Instead, focus on watching strangers at a distance, where your dog feels more comfortable.

If you have to have guests over to your home, make sure your Boxer puppy stays in another room if they are displaying any aggression towards strangers.

Sometimes, aggression towards strangers can be related to protecting or guarding their home. In other cases, it can be due to worry about the new person.

Aggression towards other dogs

If there are other dogs in your home, it’s best to separate them completely and make sure they wear a muzzle if they are around each other.

Otherwise, if you are seeing aggression from your Boxer puppy towards dogs outside your home, take a break from frequenting those places.

You can spend time at a distance getting your Boxer puppy comfortable seeing other dogs.

Keep in mind that not all dogs will be social butterflies. There are many dogs who don’t want to play with other dogs, and that’s OK. Our goal with training dogs who are aggressive towards other dogs is instead to help them be safer when they do have to be in an environment with other dogs.

Here is a good video on dog aggression when around other dogs:

Resource Guarding

You might also see aggression in your Boxer puppy if they are guarding something they want, such as a bed, toy, or bone. This is called resource guarding, and also stems from a fear that what they have will be taken away from them.

Creating a plan to solve resource guarding aggression involves making your puppy more comfortable with people being around their things. If the resource guarding is mild, you can practice trading your dog something else they want (such as a really delicious treat) for something else they have.

If you can’t get near your dog without a risk of being bitten, or your dog is guarding many things, your best option is to seek professional help.

Here is a great video on a toy resource guarding:

When to seek professional help

If your dog has bitten someone, if the aggression interrupts your daily life, or if you aren’t sure where to start, hiring a professional is often the best course of action.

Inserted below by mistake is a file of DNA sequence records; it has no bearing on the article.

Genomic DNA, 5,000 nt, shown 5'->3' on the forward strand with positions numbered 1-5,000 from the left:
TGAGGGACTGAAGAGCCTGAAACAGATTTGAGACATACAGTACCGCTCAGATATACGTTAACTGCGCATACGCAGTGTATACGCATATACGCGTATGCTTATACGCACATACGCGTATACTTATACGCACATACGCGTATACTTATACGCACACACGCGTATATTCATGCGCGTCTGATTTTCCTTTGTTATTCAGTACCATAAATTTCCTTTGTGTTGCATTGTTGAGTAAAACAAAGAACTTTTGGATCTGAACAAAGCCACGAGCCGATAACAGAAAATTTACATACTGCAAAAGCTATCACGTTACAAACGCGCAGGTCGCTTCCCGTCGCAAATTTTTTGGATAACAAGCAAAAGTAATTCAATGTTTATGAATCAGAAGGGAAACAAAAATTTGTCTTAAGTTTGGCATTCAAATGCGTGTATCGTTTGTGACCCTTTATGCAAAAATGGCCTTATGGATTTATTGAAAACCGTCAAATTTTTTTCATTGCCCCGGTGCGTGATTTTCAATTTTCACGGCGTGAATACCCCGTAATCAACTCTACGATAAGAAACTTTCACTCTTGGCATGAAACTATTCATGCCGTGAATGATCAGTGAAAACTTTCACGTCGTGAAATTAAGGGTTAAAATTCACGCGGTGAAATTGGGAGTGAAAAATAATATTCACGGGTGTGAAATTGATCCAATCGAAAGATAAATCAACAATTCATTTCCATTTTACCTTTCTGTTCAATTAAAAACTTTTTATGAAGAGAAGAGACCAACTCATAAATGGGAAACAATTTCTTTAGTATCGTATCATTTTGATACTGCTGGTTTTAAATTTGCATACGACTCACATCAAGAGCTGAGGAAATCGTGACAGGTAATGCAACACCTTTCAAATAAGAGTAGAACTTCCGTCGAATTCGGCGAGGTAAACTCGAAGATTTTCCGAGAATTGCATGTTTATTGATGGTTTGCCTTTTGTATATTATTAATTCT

Working with a professional dog trainer or behavior consultant will help you get to the root of the problem quickly. You will then know you are on the right track rather than wasting time trying varying ideas over several months.

There are several organizations that certify dog trainers and behavior consultants. Some dog trainers and behavior consultants may have certifications from more than one organization or school, as well.

In addition to a dog trainer or behavior consultant, veterinary behaviorists can often play a helpful role in solving aggression. Unlike dog trainers, a veterinary behaviorist is also able to prescribe medications that may be necessary to effectively solve your Boxer puppy’s aggression.

Organization Name Independent Certification Graduates of a Specific School
International Association of Animal Behavior Consultants Yes No
Certification Council of Professional Dog Trainers Yes No
Karen Pryor Academy No Yes
The Academy for Dog Trainers No Yes
Board Certified Veterinary Behaviorists Yes No, but must be a graduate of a veterinary school

It’s important to choose a trainer that works using positive reinforcement-based methods. Methods of training that cause fear and discomfort almost always just mask the signs of aggression, rather than fixing the root cause.

Punishing your dog for growling or snapping is likely to teach your dog that you don’t want to listen to their growling, rather than teaching your dog that they don’t need to growl in the first place.

This can result in a dog that bites first, rather than giving a warning growl. Dogs that don’t give a growl of warning are much more dangerous to work with and it’s often much harder to fix their aggression.

Instead, focus on teaching your dog that there isn’t a reason they need to be afraid or worried. If there isn’t a reason for your dog to be anxious or upset, there isn’t a reason for them to display any aggressive behaviors.

If you’d like a comprehensive guide to fear-based or anxiety-based aggression, be sure to read our post on this subject here.